Bleeding, at stealth

Stealth bleed.  (There are numerous other terms for it, but I like this one.)  V:TES’s most iconic deck archetype.

Playing five games spread between two different play groups last Saturday got me thinking about something I have often expressed.  Contrary to the many snide comments I see, there is such a thing as playing stealth bleed well.

It’s fairly common for people to claim that stealth bleed decks are easy to play, that they are “dumb” decks.  I’m not going to dispute that they are the easiest decks to play, but what seems lost is that one’s results are still highly dependent upon how you play them.

Sure, if you play a reasonable stealth bleed decks against bad decks, you may not have to use much skill to win.  But.  But, it pains me to watch players play stealth bleed badly when it matters.

How?  How about people leading with a bleed of three only to see it get bounced and then continuing with a smaller bleed that gets through?  While that might be necessary when lunging, it’s frequently just wasting resources.  And, of course, one always wonders at the mentality of doing a bunch of damage to someone besides one’s prey without any thought as to how it helps the bleeder win.

Stealth vs. Intercept

The challenge of getting past intercept doesn’t excite me anywhere near as much as the challenge of working around bleed bounce, but I’m often amazed when someone gets a big bleed blocked and either bleeds small otherwise or stops bleeding all together.  It’s almost as bad to watch someone bleed small, get blocked tapping out the defending player, and then stop.

The primary lesson that should be learned by playing against decks that can successfully block is to not go half way.  Commit to a line of action.  Only adjust when there’s a reason to.  For example, nothing boggles my mind more than someone who leads in with a significant bleed against someone who is tapped out, has it fail, and then stops attacking.  Sure, there is such a thing as probing someone’s defenses.  That’s what bleeds of one are for.  That’s what tapping someone out who isn’t already tapped out by allowing yourself to be blocked is for.

If your prey is tapped out and wakes and blocks and untaps with Majesty, Earth Meld, Cat’s Guidance or whatever, then, sure, it may be necessary to reassess what you do this turn.  But, a lack of commitment on offense breaks a basic strategic rule – concentrate on attack.  What a lot of players seem to have trouble with is the idea that a stealth bleed deck’s goal is not to stealth by a blocker and pump a bleed.  It’s to exhaust the prey’s defenses with minimal resources/actions and follow up with annihilation.


Lunging works.  Not lunging is often a tremendous waste of resources.  For those who don’t know, lunging is the term for trying to oust someone in one turn rather than (my term) grinding someone’s pool down turn after turn.  The problem with not lunging is that players adapt to their situations.  Having one’s pool consistently depleted often causes players to allocate more resources to defense and/or spend less pool bringing out minions or playing cards.  That means having to use up more resources eliminating the player which means less for the next player …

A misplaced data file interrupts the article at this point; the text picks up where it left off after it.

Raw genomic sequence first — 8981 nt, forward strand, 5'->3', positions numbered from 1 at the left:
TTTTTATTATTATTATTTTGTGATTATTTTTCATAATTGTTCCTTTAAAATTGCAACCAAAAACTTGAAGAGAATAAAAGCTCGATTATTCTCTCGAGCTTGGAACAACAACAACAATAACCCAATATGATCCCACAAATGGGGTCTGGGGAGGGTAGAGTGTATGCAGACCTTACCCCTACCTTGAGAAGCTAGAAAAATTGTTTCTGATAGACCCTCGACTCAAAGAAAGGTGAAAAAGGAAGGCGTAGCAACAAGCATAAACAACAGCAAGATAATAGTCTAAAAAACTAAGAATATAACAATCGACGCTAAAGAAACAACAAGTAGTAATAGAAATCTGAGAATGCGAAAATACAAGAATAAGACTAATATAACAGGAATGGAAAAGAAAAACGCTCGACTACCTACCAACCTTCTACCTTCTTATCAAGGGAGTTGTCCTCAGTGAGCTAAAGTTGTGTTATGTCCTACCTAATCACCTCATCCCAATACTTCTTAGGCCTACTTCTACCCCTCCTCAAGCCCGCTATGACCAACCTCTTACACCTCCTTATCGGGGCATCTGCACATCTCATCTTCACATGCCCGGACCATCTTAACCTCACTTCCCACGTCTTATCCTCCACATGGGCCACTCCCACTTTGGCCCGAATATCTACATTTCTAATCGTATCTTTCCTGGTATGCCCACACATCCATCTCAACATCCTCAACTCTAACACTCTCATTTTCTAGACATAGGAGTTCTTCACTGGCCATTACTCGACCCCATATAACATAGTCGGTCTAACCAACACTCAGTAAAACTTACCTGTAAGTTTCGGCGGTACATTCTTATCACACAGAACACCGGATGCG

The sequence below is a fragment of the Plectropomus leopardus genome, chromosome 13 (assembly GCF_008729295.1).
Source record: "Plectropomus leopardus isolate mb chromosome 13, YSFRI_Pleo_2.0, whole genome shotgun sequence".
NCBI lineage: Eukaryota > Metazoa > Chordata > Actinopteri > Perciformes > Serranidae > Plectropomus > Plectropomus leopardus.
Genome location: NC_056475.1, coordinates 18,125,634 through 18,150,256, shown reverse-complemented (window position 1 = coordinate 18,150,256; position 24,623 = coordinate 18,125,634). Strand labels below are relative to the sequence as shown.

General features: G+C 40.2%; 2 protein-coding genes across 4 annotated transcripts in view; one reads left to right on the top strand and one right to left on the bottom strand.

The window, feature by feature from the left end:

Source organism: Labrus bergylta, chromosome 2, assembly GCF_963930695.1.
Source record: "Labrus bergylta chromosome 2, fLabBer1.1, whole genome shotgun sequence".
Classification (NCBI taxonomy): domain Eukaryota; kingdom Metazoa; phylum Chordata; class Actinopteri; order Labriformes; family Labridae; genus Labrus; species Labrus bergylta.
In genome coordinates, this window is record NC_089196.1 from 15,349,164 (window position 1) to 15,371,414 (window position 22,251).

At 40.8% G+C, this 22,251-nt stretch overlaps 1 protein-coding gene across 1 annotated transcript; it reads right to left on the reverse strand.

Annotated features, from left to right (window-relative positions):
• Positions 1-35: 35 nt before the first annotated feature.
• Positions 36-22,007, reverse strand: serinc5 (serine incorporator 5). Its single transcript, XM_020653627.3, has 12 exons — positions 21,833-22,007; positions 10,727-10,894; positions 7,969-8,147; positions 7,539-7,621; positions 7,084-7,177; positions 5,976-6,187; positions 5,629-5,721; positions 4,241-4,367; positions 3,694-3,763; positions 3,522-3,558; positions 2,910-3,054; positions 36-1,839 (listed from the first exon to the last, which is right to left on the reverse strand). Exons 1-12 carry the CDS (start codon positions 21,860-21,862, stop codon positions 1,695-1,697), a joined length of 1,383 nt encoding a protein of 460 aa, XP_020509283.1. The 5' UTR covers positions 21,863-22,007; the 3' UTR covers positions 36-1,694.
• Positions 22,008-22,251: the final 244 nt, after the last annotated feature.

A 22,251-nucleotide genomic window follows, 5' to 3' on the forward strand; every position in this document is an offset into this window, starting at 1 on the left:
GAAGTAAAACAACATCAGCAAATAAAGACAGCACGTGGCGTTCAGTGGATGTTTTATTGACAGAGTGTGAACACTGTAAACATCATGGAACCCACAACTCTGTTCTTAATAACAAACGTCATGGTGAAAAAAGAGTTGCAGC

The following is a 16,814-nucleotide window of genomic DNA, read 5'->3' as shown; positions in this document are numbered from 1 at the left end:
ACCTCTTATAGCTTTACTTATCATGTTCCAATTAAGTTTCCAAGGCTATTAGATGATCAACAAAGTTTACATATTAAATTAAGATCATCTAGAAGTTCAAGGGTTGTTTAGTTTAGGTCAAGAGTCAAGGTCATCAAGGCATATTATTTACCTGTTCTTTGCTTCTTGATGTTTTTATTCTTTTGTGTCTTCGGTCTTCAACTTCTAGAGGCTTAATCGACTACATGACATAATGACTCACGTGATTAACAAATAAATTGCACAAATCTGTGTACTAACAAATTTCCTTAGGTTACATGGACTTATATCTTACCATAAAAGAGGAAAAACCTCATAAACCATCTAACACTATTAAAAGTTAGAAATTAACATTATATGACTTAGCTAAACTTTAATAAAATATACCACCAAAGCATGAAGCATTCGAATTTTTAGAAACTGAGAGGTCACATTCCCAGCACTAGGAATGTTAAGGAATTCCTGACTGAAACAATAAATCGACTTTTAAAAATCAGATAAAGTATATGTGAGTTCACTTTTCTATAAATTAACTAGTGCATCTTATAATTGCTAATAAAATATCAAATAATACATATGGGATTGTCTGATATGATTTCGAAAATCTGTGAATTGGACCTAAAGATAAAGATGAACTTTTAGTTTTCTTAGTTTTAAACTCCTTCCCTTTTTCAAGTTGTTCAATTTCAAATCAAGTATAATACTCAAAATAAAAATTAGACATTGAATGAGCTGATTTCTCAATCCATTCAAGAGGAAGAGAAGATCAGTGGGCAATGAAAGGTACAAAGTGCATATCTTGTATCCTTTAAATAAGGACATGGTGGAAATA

… so often seems like people forget that the goal is not to get a VP but to win the game, which means multiple ousts (or one oust and playing in Northern California).

It’s especially bad to hit someone hard early.  There are exceptions, like when your prey’s deck can trump yours once it gets set up or when you are playing a weenie deck that’s trying to end the game as quickly as possible (a lot of stealth bleed decks aren’t weenie decks, but some are).  But, the main result of that early bleed for 6 or 5 or 4 or even 3 is usually to cause one’s prey to transfer less, spend less, and defend more.  The most efficient way to reduce one’s prey of pool in the game is when one’s prey transfers out more minions or plays more pool costing cards.  Nevermind that a defensive prey is a prey who isn’t helping me oust my next prey.

Also, it’s easy to defend against unfocused attacks.  Bleed once each turn for 3 and I just need to play one Deflection each turn.  Bleed for 1 each turn and then bleed three times for 3 each and I need three Deflections in hand at a given time to avoid being bloodied.

Which brings me to another concept.  One that is relevant to being on the receiving end of bleed decks.  Being bled is not a problem.  Losing pool is how the game is supposed to work.  I find it hilarious how someone expends effort to stop a bleed of 1 only to suck down a bleed of 5 later because wakes, bounce, or whatever were wasted on an action that just didn’t matter.  I don’t know if it’s accurate, but I consider losing 2 pool a turn normal pressure.  A predator doing less than that is a good predator.  A predator hitting me for 3 or more a turn needs to be … dealt with.


Lots of folks claim stealth bleed isn’t fun to play or play against.  I actually enjoy it more than any other archetype.  But, it all depends upon one’s prey having bleed bounce.  Without the challenge of working around bounce, it is rather unexciting.  Fortunately, most serious decks have bounce.

The single greatest mistake that players of stealth bleed make is, sadly, being stupid.  No, really.  Anyone who has played the game half a dozen or more times should know that bounce exists.  Yet, time after time, I have to suffer through someone mindlessly helping the player’s prey win by bleeding irresponsibly.